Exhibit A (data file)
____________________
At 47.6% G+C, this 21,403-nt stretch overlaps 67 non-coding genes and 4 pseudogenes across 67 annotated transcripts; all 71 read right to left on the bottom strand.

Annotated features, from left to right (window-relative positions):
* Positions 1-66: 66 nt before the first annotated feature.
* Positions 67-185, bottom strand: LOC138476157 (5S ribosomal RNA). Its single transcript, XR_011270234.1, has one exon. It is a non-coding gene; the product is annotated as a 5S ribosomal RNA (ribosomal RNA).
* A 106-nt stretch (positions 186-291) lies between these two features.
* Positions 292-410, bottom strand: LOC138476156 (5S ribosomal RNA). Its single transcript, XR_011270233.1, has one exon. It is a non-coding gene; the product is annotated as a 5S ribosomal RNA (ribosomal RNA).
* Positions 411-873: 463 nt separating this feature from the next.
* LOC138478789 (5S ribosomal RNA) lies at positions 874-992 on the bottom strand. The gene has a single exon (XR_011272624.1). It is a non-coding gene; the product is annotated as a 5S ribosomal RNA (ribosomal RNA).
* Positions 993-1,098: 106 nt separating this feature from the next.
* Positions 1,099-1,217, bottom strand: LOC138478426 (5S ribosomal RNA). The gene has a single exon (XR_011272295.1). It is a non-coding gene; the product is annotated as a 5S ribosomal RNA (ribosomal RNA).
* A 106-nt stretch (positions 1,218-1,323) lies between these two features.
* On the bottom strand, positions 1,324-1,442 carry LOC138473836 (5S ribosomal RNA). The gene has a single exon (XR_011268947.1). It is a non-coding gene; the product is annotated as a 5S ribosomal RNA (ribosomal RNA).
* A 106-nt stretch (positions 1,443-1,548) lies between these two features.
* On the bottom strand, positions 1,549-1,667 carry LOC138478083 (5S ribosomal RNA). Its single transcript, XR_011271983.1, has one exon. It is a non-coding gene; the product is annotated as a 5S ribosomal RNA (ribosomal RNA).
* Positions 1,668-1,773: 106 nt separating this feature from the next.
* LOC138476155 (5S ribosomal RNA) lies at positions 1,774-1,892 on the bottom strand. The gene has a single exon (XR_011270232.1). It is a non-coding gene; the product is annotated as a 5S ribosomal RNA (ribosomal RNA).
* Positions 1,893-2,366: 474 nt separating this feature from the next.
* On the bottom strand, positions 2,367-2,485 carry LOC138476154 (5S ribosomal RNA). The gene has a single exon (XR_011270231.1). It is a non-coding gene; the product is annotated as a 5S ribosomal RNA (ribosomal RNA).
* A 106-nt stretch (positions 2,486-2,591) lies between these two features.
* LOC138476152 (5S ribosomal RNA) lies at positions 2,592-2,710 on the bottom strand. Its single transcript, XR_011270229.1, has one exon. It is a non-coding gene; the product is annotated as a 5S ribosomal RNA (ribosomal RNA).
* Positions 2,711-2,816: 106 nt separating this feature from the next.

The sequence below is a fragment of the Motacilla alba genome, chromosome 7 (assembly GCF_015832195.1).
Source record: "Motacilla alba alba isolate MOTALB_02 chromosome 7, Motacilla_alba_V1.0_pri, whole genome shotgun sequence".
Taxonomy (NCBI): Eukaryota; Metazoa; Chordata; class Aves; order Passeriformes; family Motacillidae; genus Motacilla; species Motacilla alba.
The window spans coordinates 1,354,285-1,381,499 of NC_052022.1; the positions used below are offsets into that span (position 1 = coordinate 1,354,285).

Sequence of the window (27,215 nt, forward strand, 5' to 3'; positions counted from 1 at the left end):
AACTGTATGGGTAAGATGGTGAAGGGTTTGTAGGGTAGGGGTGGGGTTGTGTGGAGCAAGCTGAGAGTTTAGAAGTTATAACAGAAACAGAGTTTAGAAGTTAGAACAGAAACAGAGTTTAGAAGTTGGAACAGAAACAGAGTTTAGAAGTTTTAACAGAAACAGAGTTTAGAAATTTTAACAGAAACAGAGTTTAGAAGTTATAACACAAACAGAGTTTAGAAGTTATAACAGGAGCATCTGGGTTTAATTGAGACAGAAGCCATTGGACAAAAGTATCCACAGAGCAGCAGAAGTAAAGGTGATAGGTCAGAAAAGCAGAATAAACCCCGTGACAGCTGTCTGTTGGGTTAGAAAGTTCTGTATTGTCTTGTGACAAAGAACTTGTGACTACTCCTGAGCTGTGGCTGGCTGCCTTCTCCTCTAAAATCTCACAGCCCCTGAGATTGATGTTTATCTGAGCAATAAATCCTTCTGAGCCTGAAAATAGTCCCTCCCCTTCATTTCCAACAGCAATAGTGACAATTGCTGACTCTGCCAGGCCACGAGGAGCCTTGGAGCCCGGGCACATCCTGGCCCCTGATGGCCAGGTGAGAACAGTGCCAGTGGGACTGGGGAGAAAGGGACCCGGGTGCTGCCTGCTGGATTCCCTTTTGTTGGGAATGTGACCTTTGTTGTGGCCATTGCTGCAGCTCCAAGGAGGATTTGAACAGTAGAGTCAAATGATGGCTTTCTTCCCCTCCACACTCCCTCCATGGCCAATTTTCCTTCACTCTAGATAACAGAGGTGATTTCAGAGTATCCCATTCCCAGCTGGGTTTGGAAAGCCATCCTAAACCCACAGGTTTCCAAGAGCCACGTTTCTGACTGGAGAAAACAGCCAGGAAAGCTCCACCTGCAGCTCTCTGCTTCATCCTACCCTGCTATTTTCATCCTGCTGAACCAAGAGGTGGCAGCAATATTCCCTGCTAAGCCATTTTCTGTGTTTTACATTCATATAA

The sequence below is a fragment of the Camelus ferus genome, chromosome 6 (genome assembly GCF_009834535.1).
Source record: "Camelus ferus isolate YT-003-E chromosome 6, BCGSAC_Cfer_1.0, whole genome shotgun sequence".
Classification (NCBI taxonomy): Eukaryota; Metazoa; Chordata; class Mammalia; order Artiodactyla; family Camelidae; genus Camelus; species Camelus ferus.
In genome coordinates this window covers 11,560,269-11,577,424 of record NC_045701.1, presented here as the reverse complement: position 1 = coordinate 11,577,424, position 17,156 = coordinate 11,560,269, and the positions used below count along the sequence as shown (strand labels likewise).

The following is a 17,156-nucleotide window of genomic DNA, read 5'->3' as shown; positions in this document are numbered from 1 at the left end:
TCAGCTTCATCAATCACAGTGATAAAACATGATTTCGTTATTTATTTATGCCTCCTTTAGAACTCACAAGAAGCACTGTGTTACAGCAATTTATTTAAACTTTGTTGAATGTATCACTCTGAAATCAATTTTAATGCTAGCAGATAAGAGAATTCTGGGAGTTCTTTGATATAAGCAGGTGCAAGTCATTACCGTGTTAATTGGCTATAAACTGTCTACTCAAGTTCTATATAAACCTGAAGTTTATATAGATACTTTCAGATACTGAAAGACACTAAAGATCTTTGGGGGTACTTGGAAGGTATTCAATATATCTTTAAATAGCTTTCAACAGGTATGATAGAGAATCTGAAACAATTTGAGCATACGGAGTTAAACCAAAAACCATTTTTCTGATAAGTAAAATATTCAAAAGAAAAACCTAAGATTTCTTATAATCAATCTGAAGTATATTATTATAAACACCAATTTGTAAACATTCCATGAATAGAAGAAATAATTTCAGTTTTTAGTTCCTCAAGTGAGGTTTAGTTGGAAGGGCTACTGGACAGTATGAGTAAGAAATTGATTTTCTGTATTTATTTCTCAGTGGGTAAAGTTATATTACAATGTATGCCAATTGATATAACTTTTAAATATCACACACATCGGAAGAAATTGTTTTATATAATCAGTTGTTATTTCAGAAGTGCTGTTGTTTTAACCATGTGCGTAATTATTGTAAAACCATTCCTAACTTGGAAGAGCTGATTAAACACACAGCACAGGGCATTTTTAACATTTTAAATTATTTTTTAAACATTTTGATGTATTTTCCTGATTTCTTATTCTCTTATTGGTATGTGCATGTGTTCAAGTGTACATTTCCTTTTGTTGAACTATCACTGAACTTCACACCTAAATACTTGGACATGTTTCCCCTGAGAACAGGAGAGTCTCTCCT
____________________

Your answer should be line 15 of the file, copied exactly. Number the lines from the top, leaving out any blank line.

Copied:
* Positions 1,668-1,773: 106 nt separating this feature from the next.